•  Telehealth patients at Sidney Kimmel Medical College at Thomas Jefferson University in Philadelphia were recently interviewed about their experience. The feedback was mostly positive, expressing satisfaction with their telehealth visit and praising the convenience. Surprisingly, according to the study, patients preferred to receive bad news via video while in the privacy of their own home.  Read More

•  The Food and Drug Administration (FDA) made history on Thursday after it asked Endo Pharmaceuticals to remove its opioid painkiller, Opana ER, from the market. This comes in the wake of a rising opioid epidemic in the U.S. The drug company responded to the FDA stating that it will review the request and are “evaluating the full range of potential options as we determine the appropriate path forward.”  Read More

•  The merger of Anthem and Cigna, two major health insurance companies, has been blocked by a federal judge, concluding that a merger of this kind would reduce competition in the health insurance market and raise prices.  Read More

Each Friday, Signor Goat reports the latest from the week in health care. Check back next Friday for your dose of our little medical corner of health care news. Brought to you by pMD, innovators in charge capture software.

Image: Centers for Disease Control and Prevention

Here's The Latest in Health Care:


•  eClinicalWorks, one of the largest Electronic Health Record (EHR) software vendors in the U.S., agreed to pay a $155 million settlement after allegedly falsifying its Meaningful Use certification. It's the first time the government has held an EHR vendor accountable for not meeting federal standards designed to ensure quality patient safety and care.  Read More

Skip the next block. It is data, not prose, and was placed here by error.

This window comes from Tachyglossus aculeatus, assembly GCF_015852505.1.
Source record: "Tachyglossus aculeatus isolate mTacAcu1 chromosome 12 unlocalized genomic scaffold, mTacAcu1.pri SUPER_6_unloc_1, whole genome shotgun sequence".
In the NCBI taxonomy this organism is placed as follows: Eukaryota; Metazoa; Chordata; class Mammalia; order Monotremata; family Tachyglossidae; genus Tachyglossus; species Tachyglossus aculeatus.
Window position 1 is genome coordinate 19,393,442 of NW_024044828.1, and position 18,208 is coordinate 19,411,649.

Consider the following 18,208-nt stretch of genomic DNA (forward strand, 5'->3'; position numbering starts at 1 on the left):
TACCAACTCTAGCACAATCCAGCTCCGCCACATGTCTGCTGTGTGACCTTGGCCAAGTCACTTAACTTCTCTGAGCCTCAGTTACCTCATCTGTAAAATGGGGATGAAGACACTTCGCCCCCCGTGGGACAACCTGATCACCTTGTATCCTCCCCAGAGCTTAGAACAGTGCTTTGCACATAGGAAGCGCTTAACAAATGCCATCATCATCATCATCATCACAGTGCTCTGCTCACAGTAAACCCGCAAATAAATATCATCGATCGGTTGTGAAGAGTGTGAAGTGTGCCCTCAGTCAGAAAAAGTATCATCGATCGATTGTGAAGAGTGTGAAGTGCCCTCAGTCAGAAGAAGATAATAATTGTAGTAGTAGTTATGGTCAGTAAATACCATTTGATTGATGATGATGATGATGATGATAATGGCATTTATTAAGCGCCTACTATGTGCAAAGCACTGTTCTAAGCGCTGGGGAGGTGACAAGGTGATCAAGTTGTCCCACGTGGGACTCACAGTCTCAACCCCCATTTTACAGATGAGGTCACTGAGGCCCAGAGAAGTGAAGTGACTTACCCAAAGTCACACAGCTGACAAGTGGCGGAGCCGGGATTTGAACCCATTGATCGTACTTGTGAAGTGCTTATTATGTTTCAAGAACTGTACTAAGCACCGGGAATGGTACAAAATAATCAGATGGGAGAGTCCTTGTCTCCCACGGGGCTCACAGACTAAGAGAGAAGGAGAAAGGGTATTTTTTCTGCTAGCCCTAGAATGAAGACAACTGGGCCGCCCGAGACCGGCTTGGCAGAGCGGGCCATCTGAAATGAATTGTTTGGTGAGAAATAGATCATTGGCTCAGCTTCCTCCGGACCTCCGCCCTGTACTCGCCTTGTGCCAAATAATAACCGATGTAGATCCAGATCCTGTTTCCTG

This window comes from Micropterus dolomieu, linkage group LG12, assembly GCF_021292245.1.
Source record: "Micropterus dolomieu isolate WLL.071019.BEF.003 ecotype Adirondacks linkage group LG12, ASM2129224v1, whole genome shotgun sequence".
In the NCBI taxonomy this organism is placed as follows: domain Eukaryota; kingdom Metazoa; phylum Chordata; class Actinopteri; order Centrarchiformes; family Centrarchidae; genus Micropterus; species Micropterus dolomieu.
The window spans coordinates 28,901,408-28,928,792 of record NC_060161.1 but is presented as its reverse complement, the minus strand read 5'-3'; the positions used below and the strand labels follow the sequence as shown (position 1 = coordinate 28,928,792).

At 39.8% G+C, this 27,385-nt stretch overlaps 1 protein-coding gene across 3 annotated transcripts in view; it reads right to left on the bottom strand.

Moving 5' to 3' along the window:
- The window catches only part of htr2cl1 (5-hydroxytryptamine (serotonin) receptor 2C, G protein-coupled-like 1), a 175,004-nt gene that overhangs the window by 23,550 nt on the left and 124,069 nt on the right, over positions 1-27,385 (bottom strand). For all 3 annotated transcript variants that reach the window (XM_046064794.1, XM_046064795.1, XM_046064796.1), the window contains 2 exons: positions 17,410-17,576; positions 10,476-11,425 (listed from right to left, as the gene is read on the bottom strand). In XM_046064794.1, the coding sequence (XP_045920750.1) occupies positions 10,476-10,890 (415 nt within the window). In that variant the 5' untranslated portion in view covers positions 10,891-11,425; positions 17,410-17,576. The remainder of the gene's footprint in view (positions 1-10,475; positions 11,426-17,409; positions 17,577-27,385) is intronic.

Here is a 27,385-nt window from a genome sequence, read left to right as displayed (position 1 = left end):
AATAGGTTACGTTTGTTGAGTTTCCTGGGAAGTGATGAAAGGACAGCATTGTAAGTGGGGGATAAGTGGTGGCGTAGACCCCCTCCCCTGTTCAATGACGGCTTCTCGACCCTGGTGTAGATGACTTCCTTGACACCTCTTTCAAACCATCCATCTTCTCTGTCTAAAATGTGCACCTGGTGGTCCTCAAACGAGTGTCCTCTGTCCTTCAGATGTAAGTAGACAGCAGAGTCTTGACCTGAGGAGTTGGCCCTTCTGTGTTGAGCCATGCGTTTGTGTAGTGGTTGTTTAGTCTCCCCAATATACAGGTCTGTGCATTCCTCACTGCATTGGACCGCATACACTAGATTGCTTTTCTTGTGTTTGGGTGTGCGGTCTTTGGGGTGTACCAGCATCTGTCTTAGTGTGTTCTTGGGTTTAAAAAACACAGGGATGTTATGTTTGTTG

•  The World Health Organization recently released a study detailing the environmental costs of tobacco. From sucking up resources to releasing harmful chemicals in soil and waterways to contributing to worldwide litter, tobacco's environmental impact adds to the already well-known costs to global health.  Read More

•  Zika testing spiked in the month of May but the sharp increase does not directly correlate to a rise in Zika infections, at least as of now. The CDC recommended in early May that all pregnant women who were potentially exposed to be administered two different tests.  Read More

•  In a recent study published in the Journal of Applied Physiology, researchers have found that habitual coffee drinkers can still receive an athletic boost from caffeine when needed. This opposes the traditional notion that athletes should abstain from caffeine in the days leading to the big event if they hope to gain any performance boost from it on the big day.  Read More

Each Friday, Signor Goat reports the latest from the week in health care. Check back next Friday for your dose of our little medical corner of health care news. Brought to you by pMD, innovators in charge capture software.

Image: Fierce Healthcare

Here's The Latest in Health Care:


•  Two pharmacists from New York Presbyterian Hospital have teamed up with the hospital to consult with transplant patients virtually, tapping into telehealth to improve care for these specific subset of patients. This approach allows them to continue care after the patients' hospital discharge.  Read More

•  A rare outbreak of botulism has been linked to nacho cheese sauce bought at a gas station in Walnut Grove, California, killing one man and hospitalizing nine others. Botulism is rare, with only 20 cases in adults each year, according to the Centers for Disease Control and Prevention. After health officials removed the nacho cheese sauce from the gas station on May 5, the California Department of Public Health said it "believes there is no continuing risk to the public."  Read More

•  According to the Congressional Budget Office (CBO), the American Health Care Act, which is the repeal and replacement to the Affordable Care Act, would reduce the federal deficit by $119 billion by 2026 but would also leave 23 million people uninsured. The CBO also projects that premiums would rise in the coming years.  Read More

Each Friday, Signor Goat reports the latest from the week in health care. Check back next Friday for your dose of our little medical corner of health care news. Brought to you by pMD, innovators in charge capture software.